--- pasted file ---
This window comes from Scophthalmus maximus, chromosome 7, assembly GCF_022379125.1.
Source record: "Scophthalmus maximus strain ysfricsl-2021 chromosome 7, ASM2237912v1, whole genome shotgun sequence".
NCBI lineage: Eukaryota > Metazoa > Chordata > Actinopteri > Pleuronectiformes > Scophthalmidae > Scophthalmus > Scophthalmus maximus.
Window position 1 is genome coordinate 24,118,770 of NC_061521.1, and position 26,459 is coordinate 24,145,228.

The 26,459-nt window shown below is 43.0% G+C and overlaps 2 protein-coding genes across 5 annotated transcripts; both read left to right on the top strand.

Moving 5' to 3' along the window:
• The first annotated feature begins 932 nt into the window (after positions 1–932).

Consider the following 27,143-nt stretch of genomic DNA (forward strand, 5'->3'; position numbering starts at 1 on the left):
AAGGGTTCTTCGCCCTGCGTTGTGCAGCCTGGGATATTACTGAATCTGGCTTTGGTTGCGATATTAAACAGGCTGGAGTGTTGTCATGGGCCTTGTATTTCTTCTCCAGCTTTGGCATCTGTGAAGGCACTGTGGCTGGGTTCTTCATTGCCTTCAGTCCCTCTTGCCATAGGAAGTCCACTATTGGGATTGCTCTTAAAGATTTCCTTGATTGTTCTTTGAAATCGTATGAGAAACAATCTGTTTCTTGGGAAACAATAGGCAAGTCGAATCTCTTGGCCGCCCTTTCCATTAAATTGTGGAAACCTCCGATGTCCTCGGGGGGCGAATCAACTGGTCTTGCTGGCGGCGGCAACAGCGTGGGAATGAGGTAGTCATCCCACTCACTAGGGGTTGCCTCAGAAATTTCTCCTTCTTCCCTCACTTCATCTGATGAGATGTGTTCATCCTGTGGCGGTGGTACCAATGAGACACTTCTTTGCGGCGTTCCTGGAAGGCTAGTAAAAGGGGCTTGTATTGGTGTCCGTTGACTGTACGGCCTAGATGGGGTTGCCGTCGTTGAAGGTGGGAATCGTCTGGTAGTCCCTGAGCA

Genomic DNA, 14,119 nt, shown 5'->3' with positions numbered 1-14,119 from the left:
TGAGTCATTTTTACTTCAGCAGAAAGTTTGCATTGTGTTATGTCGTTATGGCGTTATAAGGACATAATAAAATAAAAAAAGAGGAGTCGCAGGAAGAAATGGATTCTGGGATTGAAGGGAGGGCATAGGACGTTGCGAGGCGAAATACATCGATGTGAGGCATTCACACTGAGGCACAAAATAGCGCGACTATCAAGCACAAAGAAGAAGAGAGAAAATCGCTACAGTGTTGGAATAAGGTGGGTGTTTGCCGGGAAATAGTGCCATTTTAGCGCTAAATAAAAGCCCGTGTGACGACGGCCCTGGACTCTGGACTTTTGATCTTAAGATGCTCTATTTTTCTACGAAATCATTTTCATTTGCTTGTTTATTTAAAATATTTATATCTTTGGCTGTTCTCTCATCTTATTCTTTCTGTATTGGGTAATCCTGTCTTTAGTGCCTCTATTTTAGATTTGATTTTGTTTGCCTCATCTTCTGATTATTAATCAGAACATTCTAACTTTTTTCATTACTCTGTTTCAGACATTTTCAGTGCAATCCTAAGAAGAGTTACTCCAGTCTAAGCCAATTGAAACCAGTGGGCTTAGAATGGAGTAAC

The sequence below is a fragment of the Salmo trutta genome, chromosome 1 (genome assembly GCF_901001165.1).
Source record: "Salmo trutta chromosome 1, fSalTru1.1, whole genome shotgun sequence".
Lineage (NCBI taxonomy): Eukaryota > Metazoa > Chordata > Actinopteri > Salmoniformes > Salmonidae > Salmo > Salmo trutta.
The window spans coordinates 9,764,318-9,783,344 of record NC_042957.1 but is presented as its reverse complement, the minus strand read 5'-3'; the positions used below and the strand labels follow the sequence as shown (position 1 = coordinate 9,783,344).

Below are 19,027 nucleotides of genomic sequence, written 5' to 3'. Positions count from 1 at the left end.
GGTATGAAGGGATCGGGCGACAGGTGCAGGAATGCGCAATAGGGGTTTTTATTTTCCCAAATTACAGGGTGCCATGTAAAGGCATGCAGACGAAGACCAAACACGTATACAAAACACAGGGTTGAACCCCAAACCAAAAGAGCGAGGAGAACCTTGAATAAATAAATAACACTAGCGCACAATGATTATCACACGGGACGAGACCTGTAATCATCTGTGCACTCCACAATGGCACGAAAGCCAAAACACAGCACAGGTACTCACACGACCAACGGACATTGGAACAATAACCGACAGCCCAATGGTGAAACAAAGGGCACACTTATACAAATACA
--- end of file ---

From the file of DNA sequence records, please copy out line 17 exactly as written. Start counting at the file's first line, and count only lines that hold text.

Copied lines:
GGTATGAAGGGATCGGGCGACAGGTGCAGGAATGCGCAATAGGGGTTTTTATTTTCCCAAATTACAGGGTGCCATGTAAAGGCATGCAGACGAAGACCAAACACGTATACAAAACACAGGGTTGAACCCCAAACCAAAAGAGCGAGGAGAACCTTGAATAAATAAATAACACTAGCGCACAATGATTATCACACGGGACGAGACCTGTAATCATCTGTGCACTCCACAATGGCACGAAAGCCAAAACACAGCACAGGTACTCACACGACCAACGGACATTGGAACAATAACCGACAGCCCAATGGTGAAACAAAGGGCACACTTATACAAATACA